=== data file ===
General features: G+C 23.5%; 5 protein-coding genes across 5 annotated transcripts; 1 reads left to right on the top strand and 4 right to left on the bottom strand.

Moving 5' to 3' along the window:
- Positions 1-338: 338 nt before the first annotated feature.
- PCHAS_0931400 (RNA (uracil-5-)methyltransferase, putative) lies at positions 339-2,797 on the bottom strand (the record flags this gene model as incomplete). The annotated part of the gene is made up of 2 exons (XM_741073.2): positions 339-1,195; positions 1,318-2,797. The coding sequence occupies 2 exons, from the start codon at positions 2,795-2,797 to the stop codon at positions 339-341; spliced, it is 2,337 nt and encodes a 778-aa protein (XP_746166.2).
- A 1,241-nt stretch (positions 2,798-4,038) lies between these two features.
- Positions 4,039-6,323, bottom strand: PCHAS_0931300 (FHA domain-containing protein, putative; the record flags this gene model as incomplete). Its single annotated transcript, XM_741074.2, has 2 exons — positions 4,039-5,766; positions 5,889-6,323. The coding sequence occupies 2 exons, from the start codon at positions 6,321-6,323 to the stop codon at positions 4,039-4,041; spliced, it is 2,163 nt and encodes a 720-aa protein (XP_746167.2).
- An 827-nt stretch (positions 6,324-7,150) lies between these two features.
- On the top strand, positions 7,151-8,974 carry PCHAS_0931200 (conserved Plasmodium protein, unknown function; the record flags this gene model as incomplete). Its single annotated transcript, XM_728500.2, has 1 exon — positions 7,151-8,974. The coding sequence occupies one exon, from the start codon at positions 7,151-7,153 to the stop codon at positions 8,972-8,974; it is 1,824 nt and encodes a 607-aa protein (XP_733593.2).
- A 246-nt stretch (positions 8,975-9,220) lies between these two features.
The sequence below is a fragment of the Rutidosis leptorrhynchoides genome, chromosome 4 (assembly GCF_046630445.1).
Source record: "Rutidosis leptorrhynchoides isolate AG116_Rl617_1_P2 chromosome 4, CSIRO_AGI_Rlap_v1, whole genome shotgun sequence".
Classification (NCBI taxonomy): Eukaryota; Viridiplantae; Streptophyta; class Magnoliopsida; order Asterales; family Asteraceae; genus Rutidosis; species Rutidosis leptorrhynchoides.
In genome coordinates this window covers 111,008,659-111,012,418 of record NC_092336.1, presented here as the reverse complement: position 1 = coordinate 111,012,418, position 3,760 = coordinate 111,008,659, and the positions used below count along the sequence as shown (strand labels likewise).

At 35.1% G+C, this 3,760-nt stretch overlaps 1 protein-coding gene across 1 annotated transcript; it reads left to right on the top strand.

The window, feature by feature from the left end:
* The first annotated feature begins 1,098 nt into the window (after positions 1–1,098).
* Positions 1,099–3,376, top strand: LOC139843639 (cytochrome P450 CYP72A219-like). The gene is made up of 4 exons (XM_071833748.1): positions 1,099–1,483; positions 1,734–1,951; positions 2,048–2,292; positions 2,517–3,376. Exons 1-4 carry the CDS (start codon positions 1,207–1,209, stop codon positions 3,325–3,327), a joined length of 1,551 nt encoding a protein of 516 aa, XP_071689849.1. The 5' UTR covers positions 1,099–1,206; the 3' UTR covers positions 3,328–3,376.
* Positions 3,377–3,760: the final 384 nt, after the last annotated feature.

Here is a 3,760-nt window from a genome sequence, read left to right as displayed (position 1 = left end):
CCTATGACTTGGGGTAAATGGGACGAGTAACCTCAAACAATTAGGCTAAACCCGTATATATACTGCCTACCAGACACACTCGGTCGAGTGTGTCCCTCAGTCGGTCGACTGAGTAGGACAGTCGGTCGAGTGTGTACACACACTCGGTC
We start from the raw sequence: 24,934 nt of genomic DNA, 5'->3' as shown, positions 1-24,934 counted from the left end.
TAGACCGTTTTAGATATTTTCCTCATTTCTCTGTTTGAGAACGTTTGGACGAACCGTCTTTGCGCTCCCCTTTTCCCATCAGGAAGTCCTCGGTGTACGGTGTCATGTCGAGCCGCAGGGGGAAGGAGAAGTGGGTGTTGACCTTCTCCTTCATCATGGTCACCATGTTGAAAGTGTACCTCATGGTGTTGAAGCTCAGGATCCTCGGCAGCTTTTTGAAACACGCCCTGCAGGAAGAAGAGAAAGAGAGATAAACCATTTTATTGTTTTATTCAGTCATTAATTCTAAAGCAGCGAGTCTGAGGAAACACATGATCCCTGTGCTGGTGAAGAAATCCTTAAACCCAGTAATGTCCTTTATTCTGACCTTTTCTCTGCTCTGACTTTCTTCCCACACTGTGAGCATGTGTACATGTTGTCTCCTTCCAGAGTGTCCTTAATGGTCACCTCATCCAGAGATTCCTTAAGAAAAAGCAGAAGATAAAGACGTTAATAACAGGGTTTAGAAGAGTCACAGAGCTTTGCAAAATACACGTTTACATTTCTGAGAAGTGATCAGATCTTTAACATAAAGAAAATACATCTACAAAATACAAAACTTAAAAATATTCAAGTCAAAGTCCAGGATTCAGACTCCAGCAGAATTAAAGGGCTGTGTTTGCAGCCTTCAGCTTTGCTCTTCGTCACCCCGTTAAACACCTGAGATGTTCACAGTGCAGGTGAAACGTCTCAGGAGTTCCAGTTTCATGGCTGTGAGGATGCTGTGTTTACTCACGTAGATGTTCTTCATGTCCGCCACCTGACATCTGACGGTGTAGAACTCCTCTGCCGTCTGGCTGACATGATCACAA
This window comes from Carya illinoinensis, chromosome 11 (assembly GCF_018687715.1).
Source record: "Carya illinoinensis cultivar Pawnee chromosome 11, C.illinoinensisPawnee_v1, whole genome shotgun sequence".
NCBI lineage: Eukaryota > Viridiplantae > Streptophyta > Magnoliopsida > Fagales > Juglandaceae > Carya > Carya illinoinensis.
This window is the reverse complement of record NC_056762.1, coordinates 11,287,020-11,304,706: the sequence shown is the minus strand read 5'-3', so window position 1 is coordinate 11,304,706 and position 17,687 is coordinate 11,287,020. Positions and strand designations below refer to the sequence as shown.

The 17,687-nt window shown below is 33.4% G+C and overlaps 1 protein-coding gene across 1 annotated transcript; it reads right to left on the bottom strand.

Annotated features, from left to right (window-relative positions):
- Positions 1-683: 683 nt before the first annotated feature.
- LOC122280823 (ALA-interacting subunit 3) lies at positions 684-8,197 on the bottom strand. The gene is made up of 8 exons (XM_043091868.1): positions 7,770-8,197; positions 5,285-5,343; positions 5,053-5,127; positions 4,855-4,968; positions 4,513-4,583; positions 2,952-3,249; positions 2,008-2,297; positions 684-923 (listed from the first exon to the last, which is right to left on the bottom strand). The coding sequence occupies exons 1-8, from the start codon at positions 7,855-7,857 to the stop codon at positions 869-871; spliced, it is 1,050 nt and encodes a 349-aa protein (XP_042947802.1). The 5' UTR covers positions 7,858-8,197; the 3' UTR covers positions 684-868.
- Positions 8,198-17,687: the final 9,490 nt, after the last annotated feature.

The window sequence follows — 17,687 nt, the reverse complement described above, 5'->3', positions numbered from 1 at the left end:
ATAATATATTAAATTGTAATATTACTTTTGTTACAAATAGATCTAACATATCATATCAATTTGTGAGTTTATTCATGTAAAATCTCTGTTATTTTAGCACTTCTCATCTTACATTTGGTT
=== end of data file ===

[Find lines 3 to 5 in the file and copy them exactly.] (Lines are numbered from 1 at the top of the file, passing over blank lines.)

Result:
- Positions 1-338: 338 nt before the first annotated feature.
- PCHAS_0931400 (RNA (uracil-5-)methyltransferase, putative) lies at positions 339-2,797 on the bottom strand (the record flags this gene model as incomplete). The annotated part of the gene is made up of 2 exons (XM_741073.2): positions 339-1,195; positions 1,318-2,797. The coding sequence occupies 2 exons, from the start codon at positions 2,795-2,797 to the stop codon at positions 339-341; spliced, it is 2,337 nt and encodes a 778-aa protein (XP_746166.2).
- A 1,241-nt stretch (positions 2,798-4,038) lies between these two features.